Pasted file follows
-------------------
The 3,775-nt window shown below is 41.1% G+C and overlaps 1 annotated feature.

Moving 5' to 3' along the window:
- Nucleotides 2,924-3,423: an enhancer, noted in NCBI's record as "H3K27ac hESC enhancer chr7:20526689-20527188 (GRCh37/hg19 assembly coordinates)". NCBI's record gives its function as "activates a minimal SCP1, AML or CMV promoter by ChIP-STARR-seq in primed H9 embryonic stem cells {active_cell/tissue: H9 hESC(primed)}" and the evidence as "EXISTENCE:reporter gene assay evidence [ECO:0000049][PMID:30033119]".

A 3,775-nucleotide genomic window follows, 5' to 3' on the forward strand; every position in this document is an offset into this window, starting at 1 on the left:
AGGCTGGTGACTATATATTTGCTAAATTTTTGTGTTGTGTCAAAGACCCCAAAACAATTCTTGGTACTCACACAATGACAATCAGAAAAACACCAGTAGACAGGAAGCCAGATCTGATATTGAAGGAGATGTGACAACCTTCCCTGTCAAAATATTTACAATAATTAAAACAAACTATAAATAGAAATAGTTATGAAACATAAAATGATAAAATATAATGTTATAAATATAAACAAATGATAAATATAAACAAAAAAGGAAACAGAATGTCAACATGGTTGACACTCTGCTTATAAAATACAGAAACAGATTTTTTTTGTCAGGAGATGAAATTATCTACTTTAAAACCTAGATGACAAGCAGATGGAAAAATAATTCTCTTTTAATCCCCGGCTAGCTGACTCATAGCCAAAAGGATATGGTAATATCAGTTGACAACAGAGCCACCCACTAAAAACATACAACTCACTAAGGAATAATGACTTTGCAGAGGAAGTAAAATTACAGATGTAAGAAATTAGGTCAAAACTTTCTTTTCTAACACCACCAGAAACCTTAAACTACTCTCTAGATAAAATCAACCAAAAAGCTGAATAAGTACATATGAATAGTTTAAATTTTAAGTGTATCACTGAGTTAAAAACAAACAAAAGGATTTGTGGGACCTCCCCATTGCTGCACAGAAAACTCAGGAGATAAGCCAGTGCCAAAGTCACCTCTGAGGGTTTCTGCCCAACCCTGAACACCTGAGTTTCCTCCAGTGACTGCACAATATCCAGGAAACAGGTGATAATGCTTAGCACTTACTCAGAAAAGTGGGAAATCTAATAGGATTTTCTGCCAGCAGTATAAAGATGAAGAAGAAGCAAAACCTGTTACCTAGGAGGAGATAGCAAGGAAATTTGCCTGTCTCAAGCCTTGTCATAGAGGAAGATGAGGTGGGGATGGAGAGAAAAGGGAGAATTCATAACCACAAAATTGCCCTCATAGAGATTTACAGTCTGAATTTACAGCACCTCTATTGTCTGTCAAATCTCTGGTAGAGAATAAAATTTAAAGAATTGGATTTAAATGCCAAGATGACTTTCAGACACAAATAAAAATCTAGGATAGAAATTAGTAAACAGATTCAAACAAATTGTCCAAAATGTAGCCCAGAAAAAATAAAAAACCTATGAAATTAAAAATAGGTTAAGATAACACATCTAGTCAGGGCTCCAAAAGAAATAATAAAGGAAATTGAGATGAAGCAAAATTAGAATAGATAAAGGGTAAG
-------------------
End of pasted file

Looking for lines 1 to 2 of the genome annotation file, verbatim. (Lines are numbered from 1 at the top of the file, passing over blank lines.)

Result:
The 3,775-nt window shown below is 41.1% G+C and overlaps 1 annotated feature.

Moving 5' to 3' along the window: